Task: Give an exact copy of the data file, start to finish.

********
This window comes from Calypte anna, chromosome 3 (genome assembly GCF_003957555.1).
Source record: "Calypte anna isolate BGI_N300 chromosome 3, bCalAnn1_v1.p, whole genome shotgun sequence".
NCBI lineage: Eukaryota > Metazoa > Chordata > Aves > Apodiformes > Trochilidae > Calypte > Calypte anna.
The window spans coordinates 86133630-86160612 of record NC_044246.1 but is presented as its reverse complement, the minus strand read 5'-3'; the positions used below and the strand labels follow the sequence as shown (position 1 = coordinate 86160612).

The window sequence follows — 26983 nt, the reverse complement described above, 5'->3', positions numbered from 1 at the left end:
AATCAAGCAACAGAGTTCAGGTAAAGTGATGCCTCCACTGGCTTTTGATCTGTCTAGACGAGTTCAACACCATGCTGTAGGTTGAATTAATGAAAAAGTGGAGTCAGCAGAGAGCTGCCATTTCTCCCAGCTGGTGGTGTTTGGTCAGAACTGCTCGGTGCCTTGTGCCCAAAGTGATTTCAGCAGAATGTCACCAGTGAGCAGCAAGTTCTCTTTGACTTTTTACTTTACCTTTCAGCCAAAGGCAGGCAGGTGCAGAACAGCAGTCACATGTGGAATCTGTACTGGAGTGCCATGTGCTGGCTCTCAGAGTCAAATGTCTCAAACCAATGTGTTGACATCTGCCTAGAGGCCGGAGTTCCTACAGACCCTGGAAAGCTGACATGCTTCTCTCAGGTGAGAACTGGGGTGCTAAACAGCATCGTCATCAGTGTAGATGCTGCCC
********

This window comes from Calypte anna, chromosome 3 (genome assembly GCF_003957555.1).
Source record: "Calypte anna isolate BGI_N300 chromosome 3, bCalAnn1_v1.p, whole genome shotgun sequence".
NCBI lineage: Eukaryota > Metazoa > Chordata > Aves > Apodiformes > Trochilidae > Calypte > Calypte anna.
The window spans coordinates 86133630-86160612 of record NC_044246.1 but is presented as its reverse complement, the minus strand read 5'-3'; the positions used below and the strand labels follow the sequence as shown (position 1 = coordinate 86160612).

The window sequence follows — 26983 nt, the reverse complement described above, 5'->3', positions numbered from 1 at the left end:
AATCAAGCAACAGAGTTCAGGTAAAGTGATGCCTCCACTGGCTTTTGATCTGTCTAGACGAGTTCAACACCATGCTGTAGGTTGAATTAATGAAAAAGTGGAGTCAGCAGAGAGCTGCCATTTCTCCCAGCTGGTGGTGTTTGGTCAGAACTGCTCGGTGCCTTGTGCCCAAAGTGATTTCAGCAGAATGTCACCAGTGAGCAGCAAGTTCTCTTTGACTTTTTACTTTACCTTTCAGCCAAAGGCAGGCAGGTGCAGAACAGCAGTCACATGTGGAATCTGTACTGGAGTGCCATGTGCTGGCTCTCAGAGTCAAATGTCTCAAACCAATGTGTTGACATCTGCCTAGAGGCCGGAGTTCCTACAGACCCTGGAAAGCTGACATGCTTCTCTCAGGTGAGAACTGGGGTGCTAAACAGCATCGTCATCAGTGTAGATGCTGCCC